Strolling along the River Douro on a balmy September evening one could almost inhale the feeling of Porto, Portugal. The royal blue sky framed the darkened slopes that met at the water’s edge. The star of the scene was the silhouette of the Dom Luis Bridge with its sparkling lights glimmering off the midnight blue water. This moment in time could not have gotten any better. Then it did. Because the real star, or satellite, of the show made its dramatic entrance. The gleaming full moon in all its lunar glory rose over the architecture and illuminated the landscape below. One could not helped being enthralled by the magnificence of the heavens as man has been since the beginning of time. This is the image of Porto that I have perched so elegantly on the banks of the Douro.
The evening began as stellar as it had ended. We started out on a dinner quest by hailing a river taxi to the opposite bank in the Afurada neighborhood that just oozed Portguese authenticity. Children played in the streets while the old people watched from the sidewalks and friends called out greetings to each other making for a vibrant street life. We found our restaurant destination the Casa do FC Porto na Afurada that came highly recommended by our host. The eatery is a local’s spot and known for serving up some of the best grilled fish and it’s also the choice for the avid soccer club fans of FC Porto. And do these fans eat well. The fresh seafood was prepared on the barbecue right in front of the restaurant and the combination of the old Porto vibe and succulent food made for a most memorable meal.
The influence that the Catholic church had and still does is quite apparent throughout the city. Within the historic center the must see sights abound such as the the Sào Francisco Church (1383) with its striking Gothic architecture and its dramatic Baroque interior. Other religious sites we took in were the soaring 75 meter Clèrigos Tower that’s hard to miss on the skyline. And situated on the opposite bank in Gaia perches the 16th century Mosteiro da Serra do Pilar whose church and cloisters display a circular columned design that is unique in Portugal. We also took a tour which offered us insight not only into the monastery as a religious institution but to its defensive importance due to its geographic situation that was and still is used by the military.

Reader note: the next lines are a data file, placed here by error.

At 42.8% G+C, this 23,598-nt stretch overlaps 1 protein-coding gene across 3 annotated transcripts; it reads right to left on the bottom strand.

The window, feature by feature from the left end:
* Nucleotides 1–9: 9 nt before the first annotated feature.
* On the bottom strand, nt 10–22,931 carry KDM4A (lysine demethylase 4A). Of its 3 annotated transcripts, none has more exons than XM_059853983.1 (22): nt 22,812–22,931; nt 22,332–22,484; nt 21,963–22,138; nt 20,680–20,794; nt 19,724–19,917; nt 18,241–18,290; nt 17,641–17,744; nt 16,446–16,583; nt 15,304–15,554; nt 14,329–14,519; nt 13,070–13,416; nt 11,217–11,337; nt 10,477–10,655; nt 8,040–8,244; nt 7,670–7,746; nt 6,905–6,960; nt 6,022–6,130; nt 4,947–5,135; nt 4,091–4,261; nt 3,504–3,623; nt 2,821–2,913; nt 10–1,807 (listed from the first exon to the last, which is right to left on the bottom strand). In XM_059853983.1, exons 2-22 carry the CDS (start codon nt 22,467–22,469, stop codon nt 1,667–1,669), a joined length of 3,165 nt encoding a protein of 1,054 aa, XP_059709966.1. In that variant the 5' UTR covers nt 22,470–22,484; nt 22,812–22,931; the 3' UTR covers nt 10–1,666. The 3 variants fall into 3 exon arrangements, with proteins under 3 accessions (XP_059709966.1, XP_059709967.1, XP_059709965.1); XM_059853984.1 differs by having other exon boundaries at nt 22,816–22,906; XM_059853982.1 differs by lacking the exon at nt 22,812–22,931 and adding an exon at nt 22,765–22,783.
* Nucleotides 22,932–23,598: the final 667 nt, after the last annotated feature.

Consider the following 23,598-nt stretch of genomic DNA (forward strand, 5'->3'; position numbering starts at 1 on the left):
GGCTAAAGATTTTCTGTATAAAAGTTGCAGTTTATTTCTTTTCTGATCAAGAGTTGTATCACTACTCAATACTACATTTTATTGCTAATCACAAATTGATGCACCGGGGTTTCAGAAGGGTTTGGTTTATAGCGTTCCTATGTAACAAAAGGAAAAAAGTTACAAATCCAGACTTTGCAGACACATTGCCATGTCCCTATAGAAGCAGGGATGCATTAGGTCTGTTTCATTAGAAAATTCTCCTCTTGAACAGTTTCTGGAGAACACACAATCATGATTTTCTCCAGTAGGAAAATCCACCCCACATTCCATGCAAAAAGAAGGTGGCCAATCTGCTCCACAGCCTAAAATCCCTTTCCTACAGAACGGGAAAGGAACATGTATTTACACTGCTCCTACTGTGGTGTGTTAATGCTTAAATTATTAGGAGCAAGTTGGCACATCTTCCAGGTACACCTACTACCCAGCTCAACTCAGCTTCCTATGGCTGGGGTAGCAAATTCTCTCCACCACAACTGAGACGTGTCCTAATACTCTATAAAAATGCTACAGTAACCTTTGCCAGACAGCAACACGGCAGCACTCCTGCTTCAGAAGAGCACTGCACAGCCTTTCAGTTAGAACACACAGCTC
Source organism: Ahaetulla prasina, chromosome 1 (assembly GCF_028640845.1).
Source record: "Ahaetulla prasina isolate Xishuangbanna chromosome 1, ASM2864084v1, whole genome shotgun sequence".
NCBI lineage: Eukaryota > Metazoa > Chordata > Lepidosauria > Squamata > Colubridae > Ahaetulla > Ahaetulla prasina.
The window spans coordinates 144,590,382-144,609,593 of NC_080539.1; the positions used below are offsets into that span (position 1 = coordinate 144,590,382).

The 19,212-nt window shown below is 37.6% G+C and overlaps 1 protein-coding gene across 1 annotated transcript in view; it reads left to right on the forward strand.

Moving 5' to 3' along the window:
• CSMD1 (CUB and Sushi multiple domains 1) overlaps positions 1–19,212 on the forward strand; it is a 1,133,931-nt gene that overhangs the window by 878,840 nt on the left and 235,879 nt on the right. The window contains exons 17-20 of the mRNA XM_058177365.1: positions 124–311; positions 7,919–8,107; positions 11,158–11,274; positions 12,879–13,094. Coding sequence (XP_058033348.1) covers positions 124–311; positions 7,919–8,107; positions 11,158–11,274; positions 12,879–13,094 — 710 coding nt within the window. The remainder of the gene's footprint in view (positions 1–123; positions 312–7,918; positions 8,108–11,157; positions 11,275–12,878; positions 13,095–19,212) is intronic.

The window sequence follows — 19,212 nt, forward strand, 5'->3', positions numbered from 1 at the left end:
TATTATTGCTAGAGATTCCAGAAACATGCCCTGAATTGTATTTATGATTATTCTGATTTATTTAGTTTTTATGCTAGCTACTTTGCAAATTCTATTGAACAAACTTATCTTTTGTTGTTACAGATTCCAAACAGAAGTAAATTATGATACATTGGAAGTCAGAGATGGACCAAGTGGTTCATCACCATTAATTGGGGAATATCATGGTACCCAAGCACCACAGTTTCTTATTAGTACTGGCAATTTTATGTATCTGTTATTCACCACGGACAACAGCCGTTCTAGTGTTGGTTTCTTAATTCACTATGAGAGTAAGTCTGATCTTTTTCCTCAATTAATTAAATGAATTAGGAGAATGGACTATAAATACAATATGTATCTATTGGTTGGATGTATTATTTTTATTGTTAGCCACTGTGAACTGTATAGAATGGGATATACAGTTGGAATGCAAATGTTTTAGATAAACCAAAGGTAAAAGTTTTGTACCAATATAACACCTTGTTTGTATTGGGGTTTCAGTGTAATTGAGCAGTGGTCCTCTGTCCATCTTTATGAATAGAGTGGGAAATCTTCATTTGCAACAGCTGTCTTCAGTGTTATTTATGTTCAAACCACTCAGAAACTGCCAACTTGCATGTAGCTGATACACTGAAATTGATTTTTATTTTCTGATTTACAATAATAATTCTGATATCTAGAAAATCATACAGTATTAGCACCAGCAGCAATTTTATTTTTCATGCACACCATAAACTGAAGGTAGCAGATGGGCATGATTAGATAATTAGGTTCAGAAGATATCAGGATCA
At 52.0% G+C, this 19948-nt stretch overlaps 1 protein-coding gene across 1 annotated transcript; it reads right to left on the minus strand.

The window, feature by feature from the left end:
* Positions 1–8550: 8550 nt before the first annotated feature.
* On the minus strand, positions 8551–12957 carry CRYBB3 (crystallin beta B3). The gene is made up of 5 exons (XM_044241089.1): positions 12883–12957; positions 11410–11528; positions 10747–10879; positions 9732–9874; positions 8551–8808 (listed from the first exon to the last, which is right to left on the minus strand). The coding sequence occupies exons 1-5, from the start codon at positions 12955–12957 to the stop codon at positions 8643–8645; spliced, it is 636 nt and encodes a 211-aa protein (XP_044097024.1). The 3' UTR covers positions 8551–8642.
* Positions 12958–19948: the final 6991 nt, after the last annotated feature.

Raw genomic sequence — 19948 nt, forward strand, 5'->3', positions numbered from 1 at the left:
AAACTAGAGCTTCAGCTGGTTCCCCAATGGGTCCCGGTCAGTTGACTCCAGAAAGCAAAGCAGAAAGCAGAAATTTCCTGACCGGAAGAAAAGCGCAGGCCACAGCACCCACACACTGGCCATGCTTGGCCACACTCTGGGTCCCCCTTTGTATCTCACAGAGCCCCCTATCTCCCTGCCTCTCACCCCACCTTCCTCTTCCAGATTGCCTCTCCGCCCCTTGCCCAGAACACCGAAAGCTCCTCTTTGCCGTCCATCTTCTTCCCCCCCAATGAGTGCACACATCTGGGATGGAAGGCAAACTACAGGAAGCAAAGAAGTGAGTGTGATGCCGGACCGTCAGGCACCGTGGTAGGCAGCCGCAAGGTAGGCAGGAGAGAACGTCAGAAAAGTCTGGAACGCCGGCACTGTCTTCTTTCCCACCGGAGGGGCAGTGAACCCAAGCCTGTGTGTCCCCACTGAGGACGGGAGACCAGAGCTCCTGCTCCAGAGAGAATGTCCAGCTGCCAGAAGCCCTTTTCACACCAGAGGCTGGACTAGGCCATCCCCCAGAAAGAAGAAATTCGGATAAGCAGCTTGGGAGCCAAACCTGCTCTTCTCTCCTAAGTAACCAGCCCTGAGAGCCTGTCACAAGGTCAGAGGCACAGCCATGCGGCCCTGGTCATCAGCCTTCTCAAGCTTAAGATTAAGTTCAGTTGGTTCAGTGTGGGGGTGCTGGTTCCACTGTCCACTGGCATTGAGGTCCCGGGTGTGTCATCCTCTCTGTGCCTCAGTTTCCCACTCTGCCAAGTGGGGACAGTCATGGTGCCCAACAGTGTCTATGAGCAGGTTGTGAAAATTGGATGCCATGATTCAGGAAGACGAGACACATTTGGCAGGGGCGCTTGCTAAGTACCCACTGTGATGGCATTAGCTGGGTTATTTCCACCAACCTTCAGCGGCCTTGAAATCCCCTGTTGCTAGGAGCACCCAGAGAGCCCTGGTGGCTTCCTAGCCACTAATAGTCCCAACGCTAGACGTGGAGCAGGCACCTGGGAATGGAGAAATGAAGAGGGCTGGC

The nature of the city is expressed in its humble fishing and working boats that possess great character despite their peeling paint and are moored by frayed lines strewn with brown kelp along the river estuary. The worn watercraft lean beached among the algae rocks and lobster cages when the tidal action lays bare the debris from the working harbor. And the pungent air reeks of decaying fish and the natural smells of the ocean. Birds of all kinds forage in the shallow waters where it flows out to the Atlantic Ocean . The aging fleet is as colorful as the people who work at the water’s edge whose lives revolve around the harvesting of the oceans bounty and the transportation of the all important Port wine. The most recognizable of the watercraft is the traditional Portuguese wooden Rabelo boat. This elegant yet durable boat was used for centuries to transport people and goods along the Duoro River. But by far its most precious cargo was the product of what this city was named for its delicious Port wine.